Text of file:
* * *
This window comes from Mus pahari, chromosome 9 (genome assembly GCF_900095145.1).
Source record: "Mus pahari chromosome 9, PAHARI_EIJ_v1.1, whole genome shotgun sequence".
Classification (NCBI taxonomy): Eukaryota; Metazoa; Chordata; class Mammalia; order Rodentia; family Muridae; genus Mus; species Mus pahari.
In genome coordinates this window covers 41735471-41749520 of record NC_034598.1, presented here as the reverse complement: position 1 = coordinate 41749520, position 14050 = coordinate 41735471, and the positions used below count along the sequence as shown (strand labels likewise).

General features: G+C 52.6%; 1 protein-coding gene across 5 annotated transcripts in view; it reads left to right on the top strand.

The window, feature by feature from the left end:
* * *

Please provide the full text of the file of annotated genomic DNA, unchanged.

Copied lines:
This window comes from Mus pahari, chromosome 9 (genome assembly GCF_900095145.1).
Source record: "Mus pahari chromosome 9, PAHARI_EIJ_v1.1, whole genome shotgun sequence".
Classification (NCBI taxonomy): Eukaryota; Metazoa; Chordata; class Mammalia; order Rodentia; family Muridae; genus Mus; species Mus pahari.
In genome coordinates this window covers 41735471-41749520 of record NC_034598.1, presented here as the reverse complement: position 1 = coordinate 41749520, position 14050 = coordinate 41735471, and the positions used below count along the sequence as shown (strand labels likewise).

General features: G+C 52.6%; 1 protein-coding gene across 5 annotated transcripts in view; it reads left to right on the top strand.

The window, feature by feature from the left end: